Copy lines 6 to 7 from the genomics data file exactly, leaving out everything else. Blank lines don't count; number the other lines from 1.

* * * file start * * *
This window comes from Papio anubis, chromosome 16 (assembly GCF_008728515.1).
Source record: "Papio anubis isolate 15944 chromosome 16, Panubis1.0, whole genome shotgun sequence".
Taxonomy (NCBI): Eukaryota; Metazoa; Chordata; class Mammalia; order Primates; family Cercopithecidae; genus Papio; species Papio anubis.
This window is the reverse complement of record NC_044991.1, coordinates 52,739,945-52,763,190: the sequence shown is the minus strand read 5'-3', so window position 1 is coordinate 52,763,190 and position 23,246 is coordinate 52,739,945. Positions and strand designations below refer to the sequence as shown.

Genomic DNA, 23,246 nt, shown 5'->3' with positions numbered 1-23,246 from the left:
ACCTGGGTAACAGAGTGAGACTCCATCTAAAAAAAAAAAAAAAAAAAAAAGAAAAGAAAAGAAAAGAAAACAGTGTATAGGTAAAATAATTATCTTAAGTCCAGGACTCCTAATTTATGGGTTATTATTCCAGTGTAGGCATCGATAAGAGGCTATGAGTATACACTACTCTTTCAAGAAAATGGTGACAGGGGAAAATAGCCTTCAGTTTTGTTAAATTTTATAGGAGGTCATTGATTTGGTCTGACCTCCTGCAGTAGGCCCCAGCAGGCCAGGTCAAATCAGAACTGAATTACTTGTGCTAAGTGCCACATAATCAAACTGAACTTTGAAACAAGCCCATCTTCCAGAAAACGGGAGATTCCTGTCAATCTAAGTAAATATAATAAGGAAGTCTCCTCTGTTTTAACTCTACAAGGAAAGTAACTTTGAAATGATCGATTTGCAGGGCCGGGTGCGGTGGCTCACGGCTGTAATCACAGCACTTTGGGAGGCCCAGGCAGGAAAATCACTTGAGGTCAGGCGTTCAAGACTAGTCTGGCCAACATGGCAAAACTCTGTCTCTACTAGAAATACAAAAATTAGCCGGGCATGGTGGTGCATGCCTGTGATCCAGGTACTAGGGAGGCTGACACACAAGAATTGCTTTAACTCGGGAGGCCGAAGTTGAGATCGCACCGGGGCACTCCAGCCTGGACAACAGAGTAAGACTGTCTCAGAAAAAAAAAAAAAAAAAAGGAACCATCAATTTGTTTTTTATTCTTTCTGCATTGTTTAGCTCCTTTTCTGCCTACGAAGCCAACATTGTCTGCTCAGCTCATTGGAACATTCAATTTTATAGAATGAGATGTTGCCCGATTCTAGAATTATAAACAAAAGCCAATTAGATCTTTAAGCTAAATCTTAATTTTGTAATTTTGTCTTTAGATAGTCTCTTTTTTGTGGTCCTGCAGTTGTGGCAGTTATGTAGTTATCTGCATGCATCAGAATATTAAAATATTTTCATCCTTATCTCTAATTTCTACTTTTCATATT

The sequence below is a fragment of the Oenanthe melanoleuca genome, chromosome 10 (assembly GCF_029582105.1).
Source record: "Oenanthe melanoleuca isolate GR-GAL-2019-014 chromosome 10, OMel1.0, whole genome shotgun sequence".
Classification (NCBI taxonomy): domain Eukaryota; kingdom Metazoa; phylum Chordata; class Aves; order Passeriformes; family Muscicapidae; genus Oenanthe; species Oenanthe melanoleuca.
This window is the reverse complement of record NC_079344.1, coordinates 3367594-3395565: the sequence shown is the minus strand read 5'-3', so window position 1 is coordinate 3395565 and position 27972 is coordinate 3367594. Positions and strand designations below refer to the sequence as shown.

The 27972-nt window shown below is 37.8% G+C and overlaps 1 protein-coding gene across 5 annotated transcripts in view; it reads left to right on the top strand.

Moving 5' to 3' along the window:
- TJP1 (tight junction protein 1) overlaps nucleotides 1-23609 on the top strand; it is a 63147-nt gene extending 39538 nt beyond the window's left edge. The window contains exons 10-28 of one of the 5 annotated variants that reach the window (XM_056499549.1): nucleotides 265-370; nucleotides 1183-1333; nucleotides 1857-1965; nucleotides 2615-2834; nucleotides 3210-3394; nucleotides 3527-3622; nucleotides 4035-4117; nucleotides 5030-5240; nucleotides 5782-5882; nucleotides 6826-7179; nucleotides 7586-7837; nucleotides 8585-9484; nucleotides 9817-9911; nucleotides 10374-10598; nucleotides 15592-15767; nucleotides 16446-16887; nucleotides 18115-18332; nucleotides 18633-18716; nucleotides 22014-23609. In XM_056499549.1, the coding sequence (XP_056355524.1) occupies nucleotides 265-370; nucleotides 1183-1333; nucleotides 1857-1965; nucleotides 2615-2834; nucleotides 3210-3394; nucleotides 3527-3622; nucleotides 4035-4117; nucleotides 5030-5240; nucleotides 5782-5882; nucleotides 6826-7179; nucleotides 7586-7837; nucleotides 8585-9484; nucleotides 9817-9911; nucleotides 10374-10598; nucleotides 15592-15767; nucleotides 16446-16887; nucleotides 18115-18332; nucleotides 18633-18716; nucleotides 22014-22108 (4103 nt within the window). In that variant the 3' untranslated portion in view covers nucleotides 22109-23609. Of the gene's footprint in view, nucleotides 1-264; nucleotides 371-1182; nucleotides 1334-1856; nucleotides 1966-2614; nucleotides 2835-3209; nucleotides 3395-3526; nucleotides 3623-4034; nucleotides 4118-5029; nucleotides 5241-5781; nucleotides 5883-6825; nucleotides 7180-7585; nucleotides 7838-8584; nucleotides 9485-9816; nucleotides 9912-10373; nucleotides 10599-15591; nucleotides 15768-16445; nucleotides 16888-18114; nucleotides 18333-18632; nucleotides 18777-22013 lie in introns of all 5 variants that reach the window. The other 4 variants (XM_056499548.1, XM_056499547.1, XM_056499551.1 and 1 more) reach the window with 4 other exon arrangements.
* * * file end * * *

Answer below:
ACCTGGGTAACAGAGTGAGACTCCATCTAAAAAAAAAAAAAAAAAAAAAAGAAAAGAAAAGAAAAGAAAACAGTGTATAGGTAAAATAATTATCTTAAGTCCAGGACTCCTAATTTATGGGTTATTATTCCAGTGTAGGCATCGATAAGAGGCTATGAGTATACACTACTCTTTCAAGAAAATGGTGACAGGGGAAAATAGCCTTCAGTTTTGTTAAATTTTATAGGAGGTCATTGATTTGGTCTGACCTCCTGCAGTAGGCCCCAGCAGGCCAGGTCAAATCAGAACTGAATTACTTGTGCTAAGTGCCACATAATCAAACTGAACTTTGAAACAAGCCCATCTTCCAGAAAACGGGAGATTCCTGTCAATCTAAGTAAATATAATAAGGAAGTCTCCTCTGTTTTAACTCTACAAGGAAAGTAACTTTGAAATGATCGATTTGCAGGGCCGGGTGCGGTGGCTCACGGCTGTAATCACAGCACTTTGGGAGGCCCAGGCAGGAAAATCACTTGAGGTCAGGCGTTCAAGACTAGTCTGGCCAACATGGCAAAACTCTGTCTCTACTAGAAATACAAAAATTAGCCGGGCATGGTGGTGCATGCCTGTGATCCAGGTACTAGGGAGGCTGACACACAAGAATTGCTTTAACTCGGGAGGCCGAAGTTGAGATCGCACCGGGGCACTCCAGCCTGGACAACAGAGTAAGACTGTCTCAGAAAAAAAAAAAAAAAAAAGGAACCATCAATTTGTTTTTTATTCTTTCTGCATTGTTTAGCTCCTTTTCTGCCTACGAAGCCAACATTGTCTGCTCAGCTCATTGGAACATTCAATTTTATAGAATGAGATGTTGCCCGATTCTAGAATTATAAACAAAAGCCAATTAGATCTTTAAGCTAAATCTTAATTTTGTAATTTTGTCTTTAGATAGTCTCTTTTTTGTGGTCCTGCAGTTGTGGCAGTTATGTAGTTATCTGCATGCATCAGAATATTAAAATATTTTCATCCTTATCTCTAATTTCTACTTTTCATATT

The sequence below is a fragment of the Oenanthe melanoleuca genome, chromosome 10 (assembly GCF_029582105.1).